The orange plate and the cup of water

The orange plate and the cup of water

As you are preparing your seder plates this year, take a moment to consider two customs that may or may not be new to your home. The first is placing an orange on the seder plate next to the other symbolic objects. There are two “accepted” reasons for why this is done, both involving Susannah Heschel – a prominent feminist teacher of Torah and daughter of the famous theologian and human rights activist, Abraham Joshua Heschel – and you choose the one that you like.The first is that she was invited to speak in a certain synagogue and was heckled by a man in the congregation who protested that “a woman on the bimah is like an orange on the seder plate”. She subsequently placed an orange on her seder plate that Pesach.

The “real” reason, supplied by Heschel herself, is that in the early 1980s, she was trying to find a ritual way of symbolising the struggle by Jewish lesbians and gays for recognition in mainstream Judaism. One Haggadah suggested placing a crust of bread on the seder plate (to symbolically protest the notion that “gays and lesbians are as welcome at the seder as bread”).

She found the idea interesting, but felt that since placing bread on the table makes the whole seder chametz, that was exactly what she didn’t want to be saying about gays and lesbians. So at her next seder, she divided an orange into segments and offered her guests one each for all the different kinds of Jews who have been marginalised – gays and lesbians, widows, agunot (women who are “chained” to their previous husbands) etc. The orange symbolised the fruitfulness that Judaism would be missing if it kept these people outside, and the seeds that were inevitably spat out as one eats a segment of an orange were for spitting out all the phobias (xenophobia, homophobia, etc.) from Judaism.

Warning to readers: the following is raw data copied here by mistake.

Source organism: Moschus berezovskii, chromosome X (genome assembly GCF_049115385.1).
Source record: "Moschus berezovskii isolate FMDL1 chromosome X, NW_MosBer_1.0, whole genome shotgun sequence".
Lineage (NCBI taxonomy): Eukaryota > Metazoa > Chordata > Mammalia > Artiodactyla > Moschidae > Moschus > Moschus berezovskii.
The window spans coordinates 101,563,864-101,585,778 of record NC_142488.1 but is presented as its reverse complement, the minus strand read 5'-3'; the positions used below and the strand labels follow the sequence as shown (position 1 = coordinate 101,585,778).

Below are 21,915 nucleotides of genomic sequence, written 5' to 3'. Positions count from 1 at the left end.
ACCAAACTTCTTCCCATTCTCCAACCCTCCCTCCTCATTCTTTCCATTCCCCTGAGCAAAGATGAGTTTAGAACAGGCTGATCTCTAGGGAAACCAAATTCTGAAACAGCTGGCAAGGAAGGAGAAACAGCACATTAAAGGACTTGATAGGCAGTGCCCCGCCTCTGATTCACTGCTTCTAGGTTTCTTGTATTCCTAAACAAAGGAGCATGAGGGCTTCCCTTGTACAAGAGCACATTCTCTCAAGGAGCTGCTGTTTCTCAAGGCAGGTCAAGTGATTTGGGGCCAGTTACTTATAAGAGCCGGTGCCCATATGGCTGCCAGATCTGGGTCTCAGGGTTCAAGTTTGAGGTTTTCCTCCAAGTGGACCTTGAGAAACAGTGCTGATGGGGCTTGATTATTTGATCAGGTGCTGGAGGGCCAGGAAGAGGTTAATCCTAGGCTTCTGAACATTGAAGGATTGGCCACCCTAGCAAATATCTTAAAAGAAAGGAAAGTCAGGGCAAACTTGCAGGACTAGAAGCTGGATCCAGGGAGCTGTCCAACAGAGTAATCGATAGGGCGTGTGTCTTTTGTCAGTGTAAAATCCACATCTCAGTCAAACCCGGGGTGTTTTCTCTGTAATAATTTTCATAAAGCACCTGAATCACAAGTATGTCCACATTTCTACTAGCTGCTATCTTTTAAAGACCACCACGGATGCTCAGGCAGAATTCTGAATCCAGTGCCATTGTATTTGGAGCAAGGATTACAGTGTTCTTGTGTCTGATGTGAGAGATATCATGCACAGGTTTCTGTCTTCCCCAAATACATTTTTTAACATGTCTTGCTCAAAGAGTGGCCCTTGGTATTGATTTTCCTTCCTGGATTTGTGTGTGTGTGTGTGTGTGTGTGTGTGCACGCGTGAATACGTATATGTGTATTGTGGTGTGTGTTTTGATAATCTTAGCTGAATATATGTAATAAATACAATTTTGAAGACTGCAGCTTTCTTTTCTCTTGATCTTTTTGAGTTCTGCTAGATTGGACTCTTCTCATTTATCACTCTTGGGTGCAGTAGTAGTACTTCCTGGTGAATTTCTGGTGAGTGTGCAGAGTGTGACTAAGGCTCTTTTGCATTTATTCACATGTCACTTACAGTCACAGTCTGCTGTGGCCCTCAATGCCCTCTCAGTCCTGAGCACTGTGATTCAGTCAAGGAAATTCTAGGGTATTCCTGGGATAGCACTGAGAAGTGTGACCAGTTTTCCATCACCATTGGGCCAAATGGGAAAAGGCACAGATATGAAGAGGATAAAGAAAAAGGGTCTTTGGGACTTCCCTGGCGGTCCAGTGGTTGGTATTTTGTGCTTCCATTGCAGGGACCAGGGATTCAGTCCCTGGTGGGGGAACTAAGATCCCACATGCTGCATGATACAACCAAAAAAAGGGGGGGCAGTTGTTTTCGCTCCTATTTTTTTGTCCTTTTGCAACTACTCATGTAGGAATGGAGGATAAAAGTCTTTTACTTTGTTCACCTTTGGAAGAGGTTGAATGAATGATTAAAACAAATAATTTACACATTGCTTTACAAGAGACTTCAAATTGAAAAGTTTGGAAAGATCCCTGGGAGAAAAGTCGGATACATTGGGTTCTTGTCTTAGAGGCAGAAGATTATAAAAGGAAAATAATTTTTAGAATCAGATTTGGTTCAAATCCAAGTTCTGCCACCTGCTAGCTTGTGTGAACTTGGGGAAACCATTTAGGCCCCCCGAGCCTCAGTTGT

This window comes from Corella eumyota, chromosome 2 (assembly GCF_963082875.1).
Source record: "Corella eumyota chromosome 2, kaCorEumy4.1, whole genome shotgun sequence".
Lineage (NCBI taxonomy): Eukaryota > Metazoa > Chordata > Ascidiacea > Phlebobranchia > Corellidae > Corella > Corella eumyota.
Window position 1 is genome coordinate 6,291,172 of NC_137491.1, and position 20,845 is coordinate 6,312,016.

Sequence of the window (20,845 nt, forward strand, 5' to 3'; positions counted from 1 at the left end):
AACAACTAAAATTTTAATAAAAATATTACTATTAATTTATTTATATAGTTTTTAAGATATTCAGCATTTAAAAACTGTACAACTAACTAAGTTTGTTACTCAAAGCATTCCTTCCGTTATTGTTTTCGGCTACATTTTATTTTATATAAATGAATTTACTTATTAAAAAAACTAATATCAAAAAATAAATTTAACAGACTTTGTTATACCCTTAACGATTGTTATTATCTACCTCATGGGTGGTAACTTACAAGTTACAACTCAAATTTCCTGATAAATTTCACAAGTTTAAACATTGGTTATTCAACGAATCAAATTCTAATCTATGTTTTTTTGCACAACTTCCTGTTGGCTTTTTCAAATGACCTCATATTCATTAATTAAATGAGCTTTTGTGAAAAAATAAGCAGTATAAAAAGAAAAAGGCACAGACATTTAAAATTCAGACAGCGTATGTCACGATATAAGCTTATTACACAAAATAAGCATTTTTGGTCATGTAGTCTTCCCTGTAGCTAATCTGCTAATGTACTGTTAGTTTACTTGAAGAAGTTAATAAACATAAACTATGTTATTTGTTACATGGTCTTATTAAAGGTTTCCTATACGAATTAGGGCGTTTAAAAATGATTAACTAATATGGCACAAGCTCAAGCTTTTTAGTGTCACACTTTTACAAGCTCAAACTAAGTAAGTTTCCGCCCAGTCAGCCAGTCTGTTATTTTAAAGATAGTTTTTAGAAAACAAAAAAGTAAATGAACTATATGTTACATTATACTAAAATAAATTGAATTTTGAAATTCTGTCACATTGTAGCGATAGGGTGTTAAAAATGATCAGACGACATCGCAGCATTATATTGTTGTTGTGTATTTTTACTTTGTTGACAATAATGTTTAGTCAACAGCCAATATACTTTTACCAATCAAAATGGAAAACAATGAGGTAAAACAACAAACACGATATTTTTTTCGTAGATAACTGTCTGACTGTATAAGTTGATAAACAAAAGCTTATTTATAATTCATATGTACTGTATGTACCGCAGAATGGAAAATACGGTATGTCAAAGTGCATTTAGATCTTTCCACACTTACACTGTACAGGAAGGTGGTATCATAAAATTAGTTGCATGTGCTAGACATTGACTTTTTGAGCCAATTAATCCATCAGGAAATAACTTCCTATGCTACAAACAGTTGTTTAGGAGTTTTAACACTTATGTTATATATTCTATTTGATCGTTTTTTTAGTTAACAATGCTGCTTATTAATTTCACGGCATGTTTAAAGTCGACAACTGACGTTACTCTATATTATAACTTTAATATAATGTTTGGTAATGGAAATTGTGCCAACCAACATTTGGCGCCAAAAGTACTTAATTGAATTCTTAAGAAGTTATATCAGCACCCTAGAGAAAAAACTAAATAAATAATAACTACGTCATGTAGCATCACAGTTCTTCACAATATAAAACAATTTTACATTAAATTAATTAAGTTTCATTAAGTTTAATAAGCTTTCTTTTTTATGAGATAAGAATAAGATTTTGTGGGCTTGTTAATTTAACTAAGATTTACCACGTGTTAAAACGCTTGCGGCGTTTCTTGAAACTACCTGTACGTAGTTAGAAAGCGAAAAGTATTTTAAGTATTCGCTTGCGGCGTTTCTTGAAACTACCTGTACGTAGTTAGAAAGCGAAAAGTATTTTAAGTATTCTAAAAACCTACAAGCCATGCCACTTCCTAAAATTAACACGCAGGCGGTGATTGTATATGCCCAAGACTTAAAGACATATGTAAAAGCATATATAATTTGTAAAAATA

Whichever you find more appealing, the fact is that the orange has popped up on seder plates all over the States, UK, Israel and now here in SA, and it’s starting to become a normative feature cuddling up next to the karpas and charoset.

The second recent custom is the filling of the cup for Miriam. This is based on a midrash on two verses in B’midbar/Numbers. In the first verse (Numbers 20:1), Miriam dies, and in the second (vs. 2), it immediately states that there was no water for the Israelites and so they come to challenge Moses and Aaron. Noting that the water seems to disappear the moment that Miriam died, the midrash explains that Miriam had a magical well that would follow the Israelites on their journeys – so that they had a continuous source of water. But it was sustained only by the merit of Miriam herself, and when she died, the well disappeared.

Water is a key image in the Torah and rabbinic literature, symbolising life and Torah, and Miriam was the provider of both for the children of Israel. The custom is to place a cup on the table and fill it with water, not wine, to recall her role in the exodus, and also to make some small recompense for the fact that women seem to get such short shrift at the seder (Moses, Elijah, lots of male rabbis – not too much mention of women at a traditional seder).

So, wherever you are this Pesach, at home or at Aunty Adele’s, why not try out making this seder night different from all other seder nights with the addition of two powerful new minhagim?


An elaborate, hand-painted Miriam’s Cup by Israeli artist Yair Emanuel. The cup, which comes with a matching plate, shows dancing women.

This cup, and a number of others, can be bought from the website

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